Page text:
Coming up with unique passwords that you can remember is a pretty difficult task in itself. Then comes the problem of keeping the passwords somewhere safe for when you can’t remember them. With the amount of apps and services we use, it’s not unusual to have more than 100 different passwords.
You can create a pattern containing a base prefix in the first half of the password and something related to the app or service in the second half. But someday you might even forget that. And with news of NSA tracking, SSL bug, Heartbleed bug and all, it feels like I end up changing passwords every month or so.
How to manage this? And more importantly, sync this between your PC and your connected mobile devices safely and without much friction.
A simple answer does exist. It is called LastPass, and it is something I’ve personally used for past couple of years. But syncing LastPass with mobile devices requires a premium subscription. Also, LastPass stores your passwords in its own cloud. Far out of your protective reach.
An alternative is KeePass. A free open source platform that is amazingly secure and has a lot of plugins and apps for every platform imaginable.
Let me tell you how you can manage your passwords on your PC with the KeePass 2.0 app and sync it with Android.
What This Guide Is About
KeePass is a great free and open source utility. There are a lot of things it does well and a lot of things it doesn’t. This guide will focus on what it does better than LastPass for free. Which is syncing passwords from PC to Android and even letting you autofill them in any modern Android browser. To do so with LastPass, you’d need a premium account.
If you are using LastPass, it is pretty easy to import your LastPass passwords into KeePass. Just create a new database, assign a strong master key that you will never forget and follow the guide linked above.
Side note: Make sure you are using KeePass 2.x app which has the extension .kbdx for database files as it works for all the platforms including Android and iOS. KeePass 1.0 only supports Windows natively.
Store Database File In Dropbox
The most important part is ensuring all your latest passwords are available on all your devices. Yes, by using Dropbox you are saving the file in “the Cloud” but if it is protected with a unique and strong key, you are no better off or worse than having it stored locally.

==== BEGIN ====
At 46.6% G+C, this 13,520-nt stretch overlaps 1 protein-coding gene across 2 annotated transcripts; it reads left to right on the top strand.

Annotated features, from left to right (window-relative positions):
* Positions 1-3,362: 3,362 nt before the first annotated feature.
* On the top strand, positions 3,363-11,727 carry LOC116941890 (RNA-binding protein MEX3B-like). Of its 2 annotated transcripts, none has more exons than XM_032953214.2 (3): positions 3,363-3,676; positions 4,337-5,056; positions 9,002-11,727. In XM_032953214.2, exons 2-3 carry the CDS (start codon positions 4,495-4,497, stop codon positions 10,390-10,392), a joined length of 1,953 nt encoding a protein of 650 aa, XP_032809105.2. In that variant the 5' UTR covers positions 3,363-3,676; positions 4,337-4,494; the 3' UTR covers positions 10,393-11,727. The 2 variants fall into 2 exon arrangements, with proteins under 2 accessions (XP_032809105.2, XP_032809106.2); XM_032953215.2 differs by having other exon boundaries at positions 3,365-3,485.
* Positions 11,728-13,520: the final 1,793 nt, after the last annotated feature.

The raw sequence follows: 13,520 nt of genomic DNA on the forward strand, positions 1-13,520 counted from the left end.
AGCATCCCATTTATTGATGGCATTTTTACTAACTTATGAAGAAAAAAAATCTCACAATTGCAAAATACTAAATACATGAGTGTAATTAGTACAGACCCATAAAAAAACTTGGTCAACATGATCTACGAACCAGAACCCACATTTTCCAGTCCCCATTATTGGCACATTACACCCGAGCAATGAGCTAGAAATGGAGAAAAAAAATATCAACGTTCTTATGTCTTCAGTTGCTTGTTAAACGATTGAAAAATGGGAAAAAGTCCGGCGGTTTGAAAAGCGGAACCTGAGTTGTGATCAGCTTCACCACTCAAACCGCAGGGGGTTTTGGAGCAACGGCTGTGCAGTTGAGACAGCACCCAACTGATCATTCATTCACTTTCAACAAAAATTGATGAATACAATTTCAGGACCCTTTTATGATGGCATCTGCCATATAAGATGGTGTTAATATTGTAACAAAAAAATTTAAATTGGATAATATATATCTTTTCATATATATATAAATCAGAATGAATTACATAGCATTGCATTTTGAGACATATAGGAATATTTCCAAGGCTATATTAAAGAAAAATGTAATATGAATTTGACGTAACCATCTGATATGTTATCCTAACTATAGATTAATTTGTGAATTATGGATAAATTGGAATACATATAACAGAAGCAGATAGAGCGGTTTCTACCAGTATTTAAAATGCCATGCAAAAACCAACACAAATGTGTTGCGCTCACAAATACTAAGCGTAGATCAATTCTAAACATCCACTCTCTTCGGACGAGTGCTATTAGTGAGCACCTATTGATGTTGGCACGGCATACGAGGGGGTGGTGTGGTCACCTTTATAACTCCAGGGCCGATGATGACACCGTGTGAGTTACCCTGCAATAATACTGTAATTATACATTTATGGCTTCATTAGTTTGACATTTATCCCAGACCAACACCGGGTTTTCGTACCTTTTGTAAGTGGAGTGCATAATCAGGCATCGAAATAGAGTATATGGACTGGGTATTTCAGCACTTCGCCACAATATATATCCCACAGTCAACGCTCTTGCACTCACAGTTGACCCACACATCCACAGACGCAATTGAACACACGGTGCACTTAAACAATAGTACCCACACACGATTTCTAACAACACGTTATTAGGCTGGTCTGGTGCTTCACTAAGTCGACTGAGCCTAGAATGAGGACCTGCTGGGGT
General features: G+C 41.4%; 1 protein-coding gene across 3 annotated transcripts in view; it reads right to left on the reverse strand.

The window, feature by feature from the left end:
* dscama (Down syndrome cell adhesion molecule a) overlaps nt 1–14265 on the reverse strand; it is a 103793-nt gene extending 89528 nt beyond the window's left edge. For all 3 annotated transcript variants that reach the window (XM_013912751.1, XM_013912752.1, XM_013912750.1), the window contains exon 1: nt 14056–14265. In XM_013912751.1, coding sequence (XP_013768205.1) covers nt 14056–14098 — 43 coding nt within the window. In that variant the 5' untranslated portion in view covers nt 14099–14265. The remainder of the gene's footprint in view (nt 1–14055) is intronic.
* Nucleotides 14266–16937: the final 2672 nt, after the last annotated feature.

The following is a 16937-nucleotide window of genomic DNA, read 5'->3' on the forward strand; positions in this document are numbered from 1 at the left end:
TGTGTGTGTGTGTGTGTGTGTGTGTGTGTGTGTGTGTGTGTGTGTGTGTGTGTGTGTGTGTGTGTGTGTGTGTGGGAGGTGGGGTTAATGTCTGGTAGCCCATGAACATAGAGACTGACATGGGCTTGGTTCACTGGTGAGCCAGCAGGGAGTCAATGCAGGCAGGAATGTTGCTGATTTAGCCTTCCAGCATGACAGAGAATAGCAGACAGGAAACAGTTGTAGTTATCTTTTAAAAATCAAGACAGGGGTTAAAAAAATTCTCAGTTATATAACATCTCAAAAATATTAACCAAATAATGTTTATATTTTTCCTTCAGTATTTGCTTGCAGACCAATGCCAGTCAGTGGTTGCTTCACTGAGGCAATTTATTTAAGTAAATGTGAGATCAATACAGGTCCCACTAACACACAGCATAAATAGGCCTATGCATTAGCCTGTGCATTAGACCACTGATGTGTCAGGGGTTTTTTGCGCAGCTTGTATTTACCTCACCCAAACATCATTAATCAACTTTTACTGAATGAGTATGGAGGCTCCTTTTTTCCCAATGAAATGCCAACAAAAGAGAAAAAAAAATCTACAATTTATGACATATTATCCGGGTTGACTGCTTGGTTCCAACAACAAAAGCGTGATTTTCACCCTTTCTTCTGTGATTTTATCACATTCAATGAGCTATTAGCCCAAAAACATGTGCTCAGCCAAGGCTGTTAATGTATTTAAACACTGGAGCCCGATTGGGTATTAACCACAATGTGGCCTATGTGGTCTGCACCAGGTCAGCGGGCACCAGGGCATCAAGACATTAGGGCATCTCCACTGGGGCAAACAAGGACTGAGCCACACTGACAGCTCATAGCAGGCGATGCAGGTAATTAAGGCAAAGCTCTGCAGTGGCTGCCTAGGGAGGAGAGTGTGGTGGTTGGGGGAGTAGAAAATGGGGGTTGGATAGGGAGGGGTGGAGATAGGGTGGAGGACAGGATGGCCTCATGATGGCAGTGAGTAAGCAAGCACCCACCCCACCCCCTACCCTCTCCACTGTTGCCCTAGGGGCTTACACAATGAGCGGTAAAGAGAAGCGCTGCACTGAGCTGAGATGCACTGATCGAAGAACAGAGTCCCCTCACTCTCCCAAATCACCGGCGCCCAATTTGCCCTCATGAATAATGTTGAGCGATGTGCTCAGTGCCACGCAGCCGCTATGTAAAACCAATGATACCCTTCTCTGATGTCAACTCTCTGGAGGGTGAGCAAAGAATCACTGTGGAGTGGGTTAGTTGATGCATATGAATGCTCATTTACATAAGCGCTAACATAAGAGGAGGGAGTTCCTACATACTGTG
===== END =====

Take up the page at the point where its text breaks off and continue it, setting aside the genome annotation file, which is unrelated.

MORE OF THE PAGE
App For Android
On Android, there are a couple of apps that support KeePass 2.0 database files. The most popular being KeePassDroid. But we’ll use Keepass2Android because it allows you to directly import a database file from Dropbox and is generally easy to use.
Launch the app and tap the Open File button. There are a lot of options here. You can import a database file you copied to local storage or import from cloud services like Dropbox, Google Drive or OneDrive.
Once you locate your database file, open it up and input your master key. Now, all the passwords saved in that database file are available to use on your Android phone. You can copy any password to your clipboard easily.
Autofill Passwords In Android Browser
Keepass2Android app allows you to look up any password and copy it to your clipboard but if you want the same autofill feature from desktop browsers, you need to do a bit of work. But it is possible.
Make sure you are logged in to the KeePass database and the username and password for the website you are on is saved in the database. And from the Language and Keyboard section in Settings, make sure Keepass2Android is enabled.
Step 1: On the login page, from the menu in Chrome or any other browser, select Share and choose Keepass2Android.
Step 2: You’ll be asked to choose a keyboard – select Keepass2Android here. If prompted, enter your database password or just the last three letters for a quick unlock.
Step 3: Now, the app will recognize which page you are on and will bring up a special keyboard. Tap the username field and then tap the User button on the keyboard to insert the username and Pass button to insert the password.
The implementation is a bit shabby but hey, it works!
Do You Use KeePass?
What do you think of KeePass? Have you ever used it? Would you consider it now that you know it can sync your passwords with Android devices? Let us know in the comments below.